Today I turn the page. I will no longer address this issue, regardless of the circumstances. I will commit myself to the work I began before ever winning a single Tour de France title: serving people and families affected by cancer, especially those in underserved communities. This October, my Foundation will celebrate 15 years of service to cancer survivors and the milestone of raising nearly $500 million. We have a lot of work to do and I’m looking forward to an end to this pointless distraction. I have a responsibility to all those who have stepped forward to devote their time and energy to the cancer cause. I will not stop fighting for that mission. Going forward, I am going to devote myself to raising my five beautiful (and energetic) kids, fighting cancer, and attempting to be the fittest 40-year old on the planet.

I strongly suggest reading that entire thing, especially if you are one of the people who believes that giving up a fight against personal injustice in order to better serve your own needs and your family’s needs automatically means said person is admitting guilt.

There is no reason to justify the type of person that Armstrong is. Say what you want about his record seven straight Tour de France titles potentially being tainted, but there’s no denying that a man who started an organization that has now raised almost $500 million for cancer research has his head on straight.

As Lance points out in his statement, he knows he rode clean. His teammates and competitors know he rode clean. But the pitiful fact that the U.S. Anti-Doping Agency and other witch hunting organizations hell-bent on exposing Armstrong because they don’t understand how he was so dominant in such a grueling sport, is downright infuriating.

How many times has Armstrong had his precious bodily fluids extracted and put into a tube or machine of sort in order to test every microscopic inch of what he has put into his body before, during and after races? How many times has a positive test come up?

I’ll give you a hint: the answer rhymes with “hero.”

Armstrong isn’t the one who should be constantly investigated. It should be the investigators that have gone to such ridiculous measures over the years to frame an honest athlete who should have the search turned on them.

Let’s look at a recent example from a more widely known sport. In 2011, news broke that National League MVP Ryan Braun had tested positive for performance-enhancing drugs. And in a league that has been shamed so often by cheaters, this was a terrible break for baseball fans everywhere – a popular player, the best in the league, busted.

Now remember back…Braun was indicted on a false-positive and after a minor uproar, it was forgotten. Braun continues to crush the ball this year and we can all assume he was clean.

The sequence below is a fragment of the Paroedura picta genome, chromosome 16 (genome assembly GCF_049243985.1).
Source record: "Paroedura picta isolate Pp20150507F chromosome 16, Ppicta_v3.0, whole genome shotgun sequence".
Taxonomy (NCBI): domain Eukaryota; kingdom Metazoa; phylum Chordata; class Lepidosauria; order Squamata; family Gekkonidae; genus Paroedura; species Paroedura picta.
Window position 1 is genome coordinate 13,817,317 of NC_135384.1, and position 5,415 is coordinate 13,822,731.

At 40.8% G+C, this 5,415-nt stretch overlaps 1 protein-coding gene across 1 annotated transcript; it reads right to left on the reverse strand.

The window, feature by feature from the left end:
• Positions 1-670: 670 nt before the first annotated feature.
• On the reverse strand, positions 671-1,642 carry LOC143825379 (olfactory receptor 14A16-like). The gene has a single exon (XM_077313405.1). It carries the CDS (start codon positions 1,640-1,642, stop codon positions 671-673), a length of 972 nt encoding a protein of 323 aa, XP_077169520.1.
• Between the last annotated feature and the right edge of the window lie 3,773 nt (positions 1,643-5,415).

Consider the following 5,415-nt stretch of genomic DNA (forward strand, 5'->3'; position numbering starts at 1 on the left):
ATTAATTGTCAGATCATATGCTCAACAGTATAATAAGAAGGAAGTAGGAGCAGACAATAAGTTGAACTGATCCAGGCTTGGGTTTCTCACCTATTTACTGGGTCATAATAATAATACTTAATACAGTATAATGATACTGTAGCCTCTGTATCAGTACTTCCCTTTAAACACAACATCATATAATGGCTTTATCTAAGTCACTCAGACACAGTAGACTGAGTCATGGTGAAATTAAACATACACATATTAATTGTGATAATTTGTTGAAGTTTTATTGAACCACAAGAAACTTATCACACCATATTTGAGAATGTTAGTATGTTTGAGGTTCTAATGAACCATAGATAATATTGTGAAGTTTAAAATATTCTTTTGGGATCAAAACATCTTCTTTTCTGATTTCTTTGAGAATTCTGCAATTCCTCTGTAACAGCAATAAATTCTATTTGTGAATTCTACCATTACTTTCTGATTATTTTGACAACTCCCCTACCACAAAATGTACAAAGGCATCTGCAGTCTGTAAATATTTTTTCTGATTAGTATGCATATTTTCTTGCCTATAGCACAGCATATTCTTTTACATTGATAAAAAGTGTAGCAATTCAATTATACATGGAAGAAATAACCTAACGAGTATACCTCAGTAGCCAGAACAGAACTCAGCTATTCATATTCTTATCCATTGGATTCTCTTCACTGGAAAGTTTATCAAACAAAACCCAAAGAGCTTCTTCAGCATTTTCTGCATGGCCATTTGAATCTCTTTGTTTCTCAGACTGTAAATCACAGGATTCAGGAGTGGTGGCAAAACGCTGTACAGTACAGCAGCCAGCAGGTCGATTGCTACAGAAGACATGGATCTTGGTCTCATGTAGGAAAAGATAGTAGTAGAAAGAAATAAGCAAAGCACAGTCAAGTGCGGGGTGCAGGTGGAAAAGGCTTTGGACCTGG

Yet in cycling, Armstrong has never even tested false-positive and continues to be doubted by seemingly every high-ranking official in the sport? After years and years of passed tests? It doesn’t make sense. As Armstrong states, that is a blatantly illegal, ignorant way of testing athletes in any sport.

So, Lance has a family to raise. A life to live. A body to keep in shape, naturally. So let him go. Armstrong made the entire sport of cycling relevant in America once a year for 7 years, because he was more than really good at riding a bike.

Armstrong is a cancer survivor. A philanthropist to the level most can only dream of. And on the side, he’s really good at riding a bike.

When the news broke on Twitter, I was at a San Francisco Giants game, ironically enough. On Twitter, a local Bay Area radio host was tweeting to thousands of followers that a “guilty man doesn’t give up the fight for his innocence.” I called bull, he told me to get my head out of the sand. There is a difference between “giving up the fight for innocence” and realizing you are running in circles with morons who will do anything it takes to destroy your reputation.

At that point, it’s time to step away. “Giving up” is not the right term. Armstrong has never given up. He never gave up when he was battling testicular cancer. He never gave up when doctors told him he would die. He never gave up on all those steep, twisted hills in France. The term “giving up” isn’t even in the man’s vocabulary.

But the things he does hold dear to his heart are his family and his life. Can’t we all identify with that? Burn the 7 yellow jerseys. Take away the Olympic medal and toss it in the ocean. You know what that leaves him with? The knowledge in his head and heart that he was the greatest competitive cyclist to ever live. It leaves him with a loving family and a fresh, carefree (finally) life. It leaves him with a legacy of millions of fans, millions of dollars raised for millions of sick and dying people everywhere who look up to someone like him.

THAT is what matters to Lance. As it should.

Regardless of what one thick-skulled radio host’s opinion is, or how much flexing the USADA is doing in the mirror right now, any sensible sports fan knows Armstrong is innocent. Hell, Lance himself just announced at a cancer conference in Montreal that he is and always will be the 7-time Tour de France winner.